MATTHIAS WIVEL: Oh absolutely, and I think it’s embedded in the philosophy, the public service philosophy of the gallery, where it’s free, so you can always go, on your lunch hour or whatever you’re doing, you’re passing by, you can go in to the Gallery and look at just one picture and I think that’s one of the ideal ways of using a museum. Not feeling that you have to get your money’s worth and chase around and see all the masterpieces and take pictures of them, but to sit down in front of something you find interesting and just engage with that work of art. And at that time, obviously, having only one picture on display, that kind of engagement was emphasised and I think it’s a great way to present a work of art. You appreciate it in a different way when you are not distracted by – in this case, often other masterpieces around it.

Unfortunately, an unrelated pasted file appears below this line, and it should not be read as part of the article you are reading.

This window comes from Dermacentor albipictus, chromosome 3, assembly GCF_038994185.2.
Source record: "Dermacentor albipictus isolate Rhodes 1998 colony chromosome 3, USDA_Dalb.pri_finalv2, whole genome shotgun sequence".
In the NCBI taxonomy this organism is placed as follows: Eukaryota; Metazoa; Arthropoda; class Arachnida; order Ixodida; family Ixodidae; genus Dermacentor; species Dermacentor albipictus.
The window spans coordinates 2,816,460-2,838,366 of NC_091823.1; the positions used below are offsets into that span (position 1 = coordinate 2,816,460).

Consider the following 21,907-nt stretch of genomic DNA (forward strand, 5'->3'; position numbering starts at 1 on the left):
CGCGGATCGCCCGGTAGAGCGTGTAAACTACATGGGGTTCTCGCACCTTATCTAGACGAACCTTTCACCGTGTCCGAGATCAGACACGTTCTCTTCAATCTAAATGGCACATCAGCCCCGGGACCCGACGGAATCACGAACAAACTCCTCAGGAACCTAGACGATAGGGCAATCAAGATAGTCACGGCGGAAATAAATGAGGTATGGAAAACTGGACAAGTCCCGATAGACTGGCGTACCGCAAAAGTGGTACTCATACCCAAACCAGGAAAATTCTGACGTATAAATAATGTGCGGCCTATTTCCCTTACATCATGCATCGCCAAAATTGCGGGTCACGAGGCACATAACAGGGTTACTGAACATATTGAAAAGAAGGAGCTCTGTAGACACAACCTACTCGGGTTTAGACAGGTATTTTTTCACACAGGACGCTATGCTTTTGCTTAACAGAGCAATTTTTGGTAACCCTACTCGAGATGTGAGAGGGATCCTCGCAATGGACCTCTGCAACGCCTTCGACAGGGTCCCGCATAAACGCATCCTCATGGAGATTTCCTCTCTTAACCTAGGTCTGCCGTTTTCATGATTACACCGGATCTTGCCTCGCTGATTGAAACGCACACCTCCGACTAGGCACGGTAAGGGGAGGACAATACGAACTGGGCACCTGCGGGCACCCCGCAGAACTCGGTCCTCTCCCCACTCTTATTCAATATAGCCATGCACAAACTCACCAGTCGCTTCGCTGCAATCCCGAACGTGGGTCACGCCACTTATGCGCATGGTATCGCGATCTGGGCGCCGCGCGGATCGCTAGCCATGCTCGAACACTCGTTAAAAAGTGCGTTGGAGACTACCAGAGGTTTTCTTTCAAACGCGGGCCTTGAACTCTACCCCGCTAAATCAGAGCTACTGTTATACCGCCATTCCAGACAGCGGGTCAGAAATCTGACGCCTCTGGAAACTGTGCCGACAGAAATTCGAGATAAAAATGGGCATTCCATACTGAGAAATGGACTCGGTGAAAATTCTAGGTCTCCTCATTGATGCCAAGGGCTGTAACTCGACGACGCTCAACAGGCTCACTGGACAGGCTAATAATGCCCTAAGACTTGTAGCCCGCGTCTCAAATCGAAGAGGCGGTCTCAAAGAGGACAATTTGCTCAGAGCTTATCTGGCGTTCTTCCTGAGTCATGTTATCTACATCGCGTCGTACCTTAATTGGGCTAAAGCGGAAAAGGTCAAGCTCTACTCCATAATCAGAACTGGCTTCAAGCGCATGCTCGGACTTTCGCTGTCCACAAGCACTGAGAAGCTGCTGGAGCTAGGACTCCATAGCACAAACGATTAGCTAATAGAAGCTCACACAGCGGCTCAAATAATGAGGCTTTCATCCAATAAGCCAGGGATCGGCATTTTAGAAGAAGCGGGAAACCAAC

MIRANDA HINKLEY (in the studio): Matthias Wivel, talking about November’s ‘Picture of the Month’, Titian’s 'Noli me Tangere' in Room 2. And if you’d like to learn more about The National Gallery in Wartime, there’s a Gallery book and DVD of the same title, as well as a series of events being held throughout November called ‘The National Gallery Remembers’. You can find out more on our website.
That’s it for this month. Until next time, goodbye!